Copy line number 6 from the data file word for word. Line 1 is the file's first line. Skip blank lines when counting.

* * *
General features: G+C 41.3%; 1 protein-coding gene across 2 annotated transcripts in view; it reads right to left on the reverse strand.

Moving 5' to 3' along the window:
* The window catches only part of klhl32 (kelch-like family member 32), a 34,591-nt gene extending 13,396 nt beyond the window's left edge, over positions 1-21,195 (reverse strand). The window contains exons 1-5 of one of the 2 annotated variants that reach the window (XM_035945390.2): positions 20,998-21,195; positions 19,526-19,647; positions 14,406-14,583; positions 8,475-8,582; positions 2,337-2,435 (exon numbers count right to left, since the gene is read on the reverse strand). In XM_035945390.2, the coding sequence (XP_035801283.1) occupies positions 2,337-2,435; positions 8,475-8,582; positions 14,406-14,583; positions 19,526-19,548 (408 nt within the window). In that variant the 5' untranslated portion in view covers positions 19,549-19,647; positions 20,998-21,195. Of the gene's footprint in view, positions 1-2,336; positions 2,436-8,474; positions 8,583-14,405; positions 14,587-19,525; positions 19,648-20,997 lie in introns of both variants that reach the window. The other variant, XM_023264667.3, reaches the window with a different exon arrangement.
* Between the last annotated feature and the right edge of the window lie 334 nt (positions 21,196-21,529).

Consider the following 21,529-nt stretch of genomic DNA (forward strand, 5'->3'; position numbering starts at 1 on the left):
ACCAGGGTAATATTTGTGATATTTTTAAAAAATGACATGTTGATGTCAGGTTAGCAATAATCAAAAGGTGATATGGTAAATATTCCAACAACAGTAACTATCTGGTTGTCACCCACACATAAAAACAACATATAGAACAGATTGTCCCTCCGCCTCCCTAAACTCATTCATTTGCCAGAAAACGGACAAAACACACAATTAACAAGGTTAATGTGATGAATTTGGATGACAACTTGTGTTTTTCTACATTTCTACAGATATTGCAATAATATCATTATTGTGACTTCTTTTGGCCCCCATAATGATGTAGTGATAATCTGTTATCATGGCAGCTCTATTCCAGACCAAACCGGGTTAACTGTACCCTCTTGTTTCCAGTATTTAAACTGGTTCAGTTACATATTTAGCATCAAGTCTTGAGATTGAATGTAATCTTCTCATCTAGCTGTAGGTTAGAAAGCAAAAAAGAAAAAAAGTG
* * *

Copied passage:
ACCAGGGTAATATTTGTGATATTTTTAAAAAATGACATGTTGATGTCAGGTTAGCAATAATCAAAAGGTGATATGGTAAATATTCCAACAACAGTAACTATCTGGTTGTCACCCACACATAAAAACAACATATAGAACAGATTGTCCCTCCGCCTCCCTAAACTCATTCATTTGCCAGAAAACGGACAAAACACACAATTAACAAGGTTAATGTGATGAATTTGGATGACAACTTGTGTTTTTCTACATTTCTACAGATATTGCAATAATATCATTATTGTGACTTCTTTTGGCCCCCATAATGATGTAGTGATAATCTGTTATCATGGCAGCTCTATTCCAGACCAAACCGGGTTAACTGTACCCTCTTGTTTCCAGTATTTAAACTGGTTCAGTTACATATTTAGCATCAAGTCTTGAGATTGAATGTAATCTTCTCATCTAGCTGTAGGTTAGAAAGCAAAAAAGAAAAAAAGTG